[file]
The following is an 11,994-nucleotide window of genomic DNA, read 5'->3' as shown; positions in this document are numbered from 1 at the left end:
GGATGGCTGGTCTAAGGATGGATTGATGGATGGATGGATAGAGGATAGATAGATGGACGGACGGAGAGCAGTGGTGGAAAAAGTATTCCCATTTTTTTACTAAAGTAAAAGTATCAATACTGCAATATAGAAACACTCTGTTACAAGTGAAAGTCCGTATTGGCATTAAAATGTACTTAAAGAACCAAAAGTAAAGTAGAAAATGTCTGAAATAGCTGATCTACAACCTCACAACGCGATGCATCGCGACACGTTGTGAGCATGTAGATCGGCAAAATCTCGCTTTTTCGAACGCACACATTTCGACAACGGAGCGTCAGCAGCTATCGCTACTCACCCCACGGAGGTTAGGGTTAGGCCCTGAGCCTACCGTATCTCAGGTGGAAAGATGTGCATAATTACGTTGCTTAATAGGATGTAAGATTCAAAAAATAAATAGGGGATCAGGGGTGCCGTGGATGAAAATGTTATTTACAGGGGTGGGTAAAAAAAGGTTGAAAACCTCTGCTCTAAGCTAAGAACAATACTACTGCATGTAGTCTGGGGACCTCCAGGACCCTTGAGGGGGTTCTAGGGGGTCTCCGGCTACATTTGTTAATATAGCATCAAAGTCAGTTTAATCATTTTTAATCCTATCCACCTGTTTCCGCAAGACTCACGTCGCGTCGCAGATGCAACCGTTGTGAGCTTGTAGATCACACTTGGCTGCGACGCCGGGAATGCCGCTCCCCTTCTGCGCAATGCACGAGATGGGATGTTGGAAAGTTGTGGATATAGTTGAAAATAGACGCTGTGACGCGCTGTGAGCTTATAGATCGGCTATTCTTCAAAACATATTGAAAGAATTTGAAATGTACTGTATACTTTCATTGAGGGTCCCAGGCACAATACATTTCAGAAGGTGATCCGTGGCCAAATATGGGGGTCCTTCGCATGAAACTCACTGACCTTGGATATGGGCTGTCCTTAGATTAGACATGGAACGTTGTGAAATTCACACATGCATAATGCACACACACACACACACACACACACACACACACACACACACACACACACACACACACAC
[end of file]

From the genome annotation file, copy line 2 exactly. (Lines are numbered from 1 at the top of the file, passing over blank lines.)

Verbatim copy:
GGATGGCTGGTCTAAGGATGGATTGATGGATGGATGGATAGAGGATAGATAGATGGACGGACGGAGAGCAGTGGTGGAAAAAGTATTCCCATTTTTTTACTAAAGTAAAAGTATCAATACTGCAATATAGAAACACTCTGTTACAAGTGAAAGTCCGTATTGGCATTAAAATGTACTTAAAGAACCAAAAGTAAAGTAGAAAATGTCTGAAATAGCTGATCTACAACCTCACAACGCGATGCATCGCGACACGTTGTGAGCATGTAGATCGGCAAAATCTCGCTTTTTCGAACGCACACATTTCGACAACGGAGCGTCAGCAGCTATCGCTACTCACCCCACGGAGGTTAGGGTTAGGCCCTGAGCCTACCGTATCTCAGGTGGAAAGATGTGCATAATTACGTTGCTTAATAGGATGTAAGATTCAAAAAATAAATAGGGGATCAGGGGTGCCGTGGATGAAAATGTTATTTACAGGGGTGGGTAAAAAAAGGTTGAAAACCTCTGCTCTAAGCTAAGAACAATACTACTGCATGTAGTCTGGGGACCTCCAGGACCCTTGAGGGGGTTCTAGGGGGTCTCCGGCTACATTTGTTAATATAGCATCAAAGTCAGTTTAATCATTTTTAATCCTATCCACCTGTTTCCGCAAGACTCACGTCGCGTCGCAGATGCAACCGTTGTGAGCTTGTAGATCACACTTGGCTGCGACGCCGGGAATGCCGCTCCCCTTCTGCGCAATGCACGAGATGGGATGTTGGAAAGTTGTGGATATAGTTGAAAATAGACGCTGTGACGCGCTGTGAGCTTATAGATCGGCTATTCTTCAAAACATATTGAAAGAATTTGAAATGTACTGTATACTTTCATTGAGGGTCCCAGGCACAATACATTTCAGAAGGTGATCCGTGGCCAAATATGGGGGTCCTTCGCATGAAACTCACTGACCTTGGATATGGGCTGTCCTTAGATTAGACATGGAACGTTGTGAAATTCACACATGCATAATGCACACACACACACACACACACACACACACACACACACACACACACACACACACACACAC